Reflections on Charlottesville
The Better Side of America

Broadcaster Quits over Ethics Concern

By Jonathan B. Wight

Ed Cunningham, who played pro-football for five years and did TV game coverage for 20 years afterwards, has walked away from the camera.

He initially gave as a reason the standard response of wanting to spend more time with his family.  But he felt bad about that incomplete answer, and has now come clean.

A stronger answer is that he can’t stand to be a person who profits from a sport that is taking excessive risks with players’ lives.  The key problem are injuries to the head, which lead to chronic traumatic encephalopathy or CTE. 

Cunningham isn’t the only one to say adios to the violence: recently a coach has quit and a pro player has quit.  But these are exceptions.

There is an “industrial complex of college football,” and broadcasters are complicit with coaches, sports promoters, and advertisers, Cunningham says, in pretending that things are okay when really there is a crisis. 

       *    *    *

Everyone should have the freedom to choose their own career, so why doesn’t Cunningham respect the choices made by football players themselves, who choose their profession and continue to play knowing the risks? 

His answer is highly personal—he’s been close to several players who have committed suicide suffering with CTE.  Perhaps they knew the risks as abstract concepts, but that’s a whole lot different once it happens to you.

Is there behavioral irrationality at work—and hence a need for paternalism?  Cunningham makes the case for simple rules:

  • No hitting before high school
  • Each player limited to only a certain number of plays per game
  • Tougher penalties against players who use their helmets as a weapon when hitting
  • Changing the composition of helmets to make them less dangerous

These are modest changes that likely don’t do enough to make the game much safer. Nothing is perfectly safe, so designing something to be risk free is both fruitless and undesirable. 

My own preference is to withdraw the huge public subsidies to pro-football.  These include the public-built sports stadiums, and the huge expenses of college athletics, that pretend to be giving youngsters an education when really it is unpaid sweatshop labor.  Make colleges divest their major money athletic programs from their academic programs.  Enforce greater accountability and transparency about the true cost to society of major league college athletics.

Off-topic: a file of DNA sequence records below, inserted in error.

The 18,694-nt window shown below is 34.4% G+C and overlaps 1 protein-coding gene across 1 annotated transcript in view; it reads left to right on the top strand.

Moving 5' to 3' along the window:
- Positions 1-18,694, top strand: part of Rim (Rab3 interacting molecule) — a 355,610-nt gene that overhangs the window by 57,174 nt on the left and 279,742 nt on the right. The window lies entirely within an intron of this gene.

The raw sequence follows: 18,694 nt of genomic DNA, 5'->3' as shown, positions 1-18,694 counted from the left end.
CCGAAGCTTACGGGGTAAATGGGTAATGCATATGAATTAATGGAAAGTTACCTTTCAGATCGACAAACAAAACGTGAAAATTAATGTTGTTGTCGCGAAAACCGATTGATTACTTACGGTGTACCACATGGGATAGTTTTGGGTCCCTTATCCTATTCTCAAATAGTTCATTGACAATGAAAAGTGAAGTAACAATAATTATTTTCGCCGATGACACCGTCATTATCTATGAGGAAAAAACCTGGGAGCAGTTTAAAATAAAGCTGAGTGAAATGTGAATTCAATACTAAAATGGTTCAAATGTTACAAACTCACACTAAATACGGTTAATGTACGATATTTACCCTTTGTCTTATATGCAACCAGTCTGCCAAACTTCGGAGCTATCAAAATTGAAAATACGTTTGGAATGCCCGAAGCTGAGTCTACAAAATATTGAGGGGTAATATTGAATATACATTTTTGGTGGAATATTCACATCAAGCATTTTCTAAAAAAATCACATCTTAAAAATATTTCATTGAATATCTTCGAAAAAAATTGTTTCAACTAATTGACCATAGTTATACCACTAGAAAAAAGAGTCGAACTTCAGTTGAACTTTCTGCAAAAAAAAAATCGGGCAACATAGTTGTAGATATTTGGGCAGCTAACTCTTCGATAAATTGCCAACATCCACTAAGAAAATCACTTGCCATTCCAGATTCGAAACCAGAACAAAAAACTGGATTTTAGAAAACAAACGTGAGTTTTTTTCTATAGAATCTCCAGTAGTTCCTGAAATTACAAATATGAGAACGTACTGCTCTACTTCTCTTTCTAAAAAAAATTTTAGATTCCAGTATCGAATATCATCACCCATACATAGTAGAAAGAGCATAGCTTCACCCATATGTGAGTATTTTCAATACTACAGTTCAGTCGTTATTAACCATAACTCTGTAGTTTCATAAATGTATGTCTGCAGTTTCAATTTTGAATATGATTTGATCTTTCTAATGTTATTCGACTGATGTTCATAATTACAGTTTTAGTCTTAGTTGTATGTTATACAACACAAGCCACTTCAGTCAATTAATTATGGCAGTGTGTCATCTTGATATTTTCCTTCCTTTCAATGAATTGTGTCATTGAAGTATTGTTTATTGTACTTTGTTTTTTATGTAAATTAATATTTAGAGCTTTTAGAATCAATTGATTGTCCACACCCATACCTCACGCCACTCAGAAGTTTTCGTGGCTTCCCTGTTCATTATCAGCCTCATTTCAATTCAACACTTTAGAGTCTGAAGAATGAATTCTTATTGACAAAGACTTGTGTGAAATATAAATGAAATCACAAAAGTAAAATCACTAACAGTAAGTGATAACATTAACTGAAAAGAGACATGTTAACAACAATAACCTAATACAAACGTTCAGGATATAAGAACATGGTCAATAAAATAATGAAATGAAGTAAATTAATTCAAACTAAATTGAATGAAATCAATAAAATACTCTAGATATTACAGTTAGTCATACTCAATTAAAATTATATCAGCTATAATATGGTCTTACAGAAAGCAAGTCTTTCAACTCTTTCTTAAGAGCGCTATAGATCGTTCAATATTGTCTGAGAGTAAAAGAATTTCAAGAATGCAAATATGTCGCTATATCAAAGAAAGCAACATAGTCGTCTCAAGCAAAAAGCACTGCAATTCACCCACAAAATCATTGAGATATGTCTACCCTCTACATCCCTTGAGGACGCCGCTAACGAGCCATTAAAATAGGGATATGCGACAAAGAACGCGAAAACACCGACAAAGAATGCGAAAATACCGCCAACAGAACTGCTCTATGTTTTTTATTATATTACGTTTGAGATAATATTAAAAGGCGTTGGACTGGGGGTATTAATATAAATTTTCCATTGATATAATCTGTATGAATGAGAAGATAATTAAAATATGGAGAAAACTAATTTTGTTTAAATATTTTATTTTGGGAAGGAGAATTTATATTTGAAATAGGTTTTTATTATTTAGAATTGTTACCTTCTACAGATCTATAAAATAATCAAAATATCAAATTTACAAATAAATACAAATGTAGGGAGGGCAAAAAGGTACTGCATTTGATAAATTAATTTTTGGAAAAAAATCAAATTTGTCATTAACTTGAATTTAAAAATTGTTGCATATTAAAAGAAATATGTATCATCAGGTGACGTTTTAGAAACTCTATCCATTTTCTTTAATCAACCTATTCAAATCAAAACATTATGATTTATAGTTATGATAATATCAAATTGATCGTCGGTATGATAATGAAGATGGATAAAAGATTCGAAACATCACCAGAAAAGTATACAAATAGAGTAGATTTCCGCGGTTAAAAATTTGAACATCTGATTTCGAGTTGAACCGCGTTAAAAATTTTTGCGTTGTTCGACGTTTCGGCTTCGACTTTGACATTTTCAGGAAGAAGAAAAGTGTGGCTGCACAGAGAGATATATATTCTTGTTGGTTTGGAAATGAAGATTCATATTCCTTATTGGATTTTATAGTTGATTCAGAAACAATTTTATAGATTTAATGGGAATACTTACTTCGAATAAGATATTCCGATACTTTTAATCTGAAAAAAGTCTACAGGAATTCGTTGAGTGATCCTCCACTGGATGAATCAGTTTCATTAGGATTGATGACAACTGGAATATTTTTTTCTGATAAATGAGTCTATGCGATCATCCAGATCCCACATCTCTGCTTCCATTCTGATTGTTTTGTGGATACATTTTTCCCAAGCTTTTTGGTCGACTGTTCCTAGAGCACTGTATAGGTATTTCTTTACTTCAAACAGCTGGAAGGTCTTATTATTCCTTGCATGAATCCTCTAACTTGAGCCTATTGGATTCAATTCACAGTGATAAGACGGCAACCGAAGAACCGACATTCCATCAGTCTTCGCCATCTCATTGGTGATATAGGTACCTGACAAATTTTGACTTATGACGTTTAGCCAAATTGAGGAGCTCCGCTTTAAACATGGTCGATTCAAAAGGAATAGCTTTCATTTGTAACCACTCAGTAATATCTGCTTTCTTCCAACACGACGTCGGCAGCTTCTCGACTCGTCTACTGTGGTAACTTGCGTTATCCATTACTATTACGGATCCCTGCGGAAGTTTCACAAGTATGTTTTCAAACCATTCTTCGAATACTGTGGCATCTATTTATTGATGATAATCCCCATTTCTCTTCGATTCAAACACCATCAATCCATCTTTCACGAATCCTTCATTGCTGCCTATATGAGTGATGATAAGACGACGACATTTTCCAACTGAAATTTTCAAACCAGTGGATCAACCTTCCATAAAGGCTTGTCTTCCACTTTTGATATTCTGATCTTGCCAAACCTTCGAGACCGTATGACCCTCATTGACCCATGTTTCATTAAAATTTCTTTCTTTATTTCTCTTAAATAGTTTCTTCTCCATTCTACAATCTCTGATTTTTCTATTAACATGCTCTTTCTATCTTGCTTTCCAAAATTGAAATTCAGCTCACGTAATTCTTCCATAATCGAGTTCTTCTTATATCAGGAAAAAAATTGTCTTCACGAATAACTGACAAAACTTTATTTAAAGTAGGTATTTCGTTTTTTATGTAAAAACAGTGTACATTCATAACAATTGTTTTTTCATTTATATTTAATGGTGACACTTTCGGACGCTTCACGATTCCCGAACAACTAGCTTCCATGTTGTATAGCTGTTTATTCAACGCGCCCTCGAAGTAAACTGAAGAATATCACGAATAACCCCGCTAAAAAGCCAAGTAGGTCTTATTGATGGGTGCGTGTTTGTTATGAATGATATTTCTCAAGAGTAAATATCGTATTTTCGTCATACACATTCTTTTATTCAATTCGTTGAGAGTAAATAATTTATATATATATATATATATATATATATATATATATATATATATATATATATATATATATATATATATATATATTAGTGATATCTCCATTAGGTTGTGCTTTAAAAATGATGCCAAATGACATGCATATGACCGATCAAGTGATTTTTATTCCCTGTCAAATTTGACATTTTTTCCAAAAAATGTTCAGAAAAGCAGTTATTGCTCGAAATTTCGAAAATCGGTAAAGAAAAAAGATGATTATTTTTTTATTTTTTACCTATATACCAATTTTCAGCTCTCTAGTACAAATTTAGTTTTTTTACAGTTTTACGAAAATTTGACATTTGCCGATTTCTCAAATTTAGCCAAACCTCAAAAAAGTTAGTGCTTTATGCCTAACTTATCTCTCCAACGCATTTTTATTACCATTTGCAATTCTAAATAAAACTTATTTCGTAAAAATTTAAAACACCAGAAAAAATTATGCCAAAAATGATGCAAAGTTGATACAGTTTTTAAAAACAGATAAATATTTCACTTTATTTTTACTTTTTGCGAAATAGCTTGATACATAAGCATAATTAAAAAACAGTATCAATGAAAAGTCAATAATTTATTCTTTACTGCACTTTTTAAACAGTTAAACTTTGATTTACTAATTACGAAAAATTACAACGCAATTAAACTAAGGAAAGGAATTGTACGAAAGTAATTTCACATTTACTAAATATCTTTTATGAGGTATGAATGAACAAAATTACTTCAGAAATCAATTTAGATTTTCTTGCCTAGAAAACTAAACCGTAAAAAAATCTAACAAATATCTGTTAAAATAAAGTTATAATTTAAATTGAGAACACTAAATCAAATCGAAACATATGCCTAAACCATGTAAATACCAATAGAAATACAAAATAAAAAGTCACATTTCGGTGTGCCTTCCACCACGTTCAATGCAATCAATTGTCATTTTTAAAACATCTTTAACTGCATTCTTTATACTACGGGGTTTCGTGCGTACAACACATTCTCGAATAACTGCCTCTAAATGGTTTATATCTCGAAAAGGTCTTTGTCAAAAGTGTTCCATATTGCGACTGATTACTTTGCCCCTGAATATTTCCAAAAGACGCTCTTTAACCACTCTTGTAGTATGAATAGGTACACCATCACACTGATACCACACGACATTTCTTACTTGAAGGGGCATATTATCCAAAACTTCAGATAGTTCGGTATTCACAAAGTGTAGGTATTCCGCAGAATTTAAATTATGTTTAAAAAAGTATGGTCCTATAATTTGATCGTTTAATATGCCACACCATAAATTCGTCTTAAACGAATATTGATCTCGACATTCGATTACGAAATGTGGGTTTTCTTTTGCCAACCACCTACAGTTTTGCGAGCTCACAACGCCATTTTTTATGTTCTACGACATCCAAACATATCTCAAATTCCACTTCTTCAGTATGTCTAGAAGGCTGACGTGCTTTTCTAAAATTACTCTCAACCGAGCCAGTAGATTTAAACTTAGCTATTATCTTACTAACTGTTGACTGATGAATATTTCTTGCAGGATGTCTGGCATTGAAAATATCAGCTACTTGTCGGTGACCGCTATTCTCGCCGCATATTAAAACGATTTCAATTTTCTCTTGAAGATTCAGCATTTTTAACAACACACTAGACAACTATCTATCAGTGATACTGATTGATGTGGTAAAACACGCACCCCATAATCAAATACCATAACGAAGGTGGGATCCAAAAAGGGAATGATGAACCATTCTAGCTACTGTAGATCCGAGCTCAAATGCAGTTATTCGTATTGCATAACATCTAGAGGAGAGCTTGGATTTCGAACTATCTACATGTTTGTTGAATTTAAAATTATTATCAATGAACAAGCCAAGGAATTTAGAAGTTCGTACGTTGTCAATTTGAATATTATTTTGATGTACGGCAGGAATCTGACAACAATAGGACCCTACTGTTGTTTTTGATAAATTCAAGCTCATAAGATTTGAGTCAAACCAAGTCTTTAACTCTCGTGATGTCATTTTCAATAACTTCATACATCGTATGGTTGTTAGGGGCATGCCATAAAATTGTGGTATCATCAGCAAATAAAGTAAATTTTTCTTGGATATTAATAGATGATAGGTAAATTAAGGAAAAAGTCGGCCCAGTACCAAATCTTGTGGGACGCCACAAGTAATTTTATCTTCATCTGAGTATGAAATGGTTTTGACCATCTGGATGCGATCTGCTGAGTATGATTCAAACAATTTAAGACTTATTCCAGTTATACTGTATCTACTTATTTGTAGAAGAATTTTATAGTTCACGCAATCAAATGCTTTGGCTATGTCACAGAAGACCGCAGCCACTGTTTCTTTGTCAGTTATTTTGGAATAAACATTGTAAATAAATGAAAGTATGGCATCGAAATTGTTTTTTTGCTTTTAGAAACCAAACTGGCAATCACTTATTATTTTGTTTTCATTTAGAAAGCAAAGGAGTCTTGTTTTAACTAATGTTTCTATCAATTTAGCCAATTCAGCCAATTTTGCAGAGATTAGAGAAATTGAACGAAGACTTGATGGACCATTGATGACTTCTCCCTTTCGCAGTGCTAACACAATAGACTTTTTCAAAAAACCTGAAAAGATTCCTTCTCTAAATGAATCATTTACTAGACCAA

None of this will necessarily solve the problem Cunningham worries about, and some of these changes might make it worse.  


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I agree with you, Jonathan, that publicly funded sports facilities are ridiculous (and the notion that they somehow serve as investments is risible). I'm not sure I'm with you on the funds expended on major college sports, though. For many of these schools, the sports are cash-flow-positive, as the green-shades say. This is wholly separate, however, from the point you make (with which I agree) that 'student'-athletes are basically indentured servants. Whether a school like Ohio State can still turn a profit after paying a fair wage to its football players is another matter entirely.

Hi Jonas,
Thanks for your note and your questioning. I think the evidence is that very few schools actually come out in the black financially. It's sort of like the belief in tax cuts--people keep saying they pay for themselves, and athletic directors keep insisting that athletic programs earn the green--but ask them to show transparent books and they suddenly look the other way. :) JW

Good point. I'm not as familiar with it, but I know the conventional wisdom is that these programs generate revenue than they expend. Regardless, to your original point, that is irrelevant if that revenue is generated unethically, or, at least, in an ethically questionable manner.

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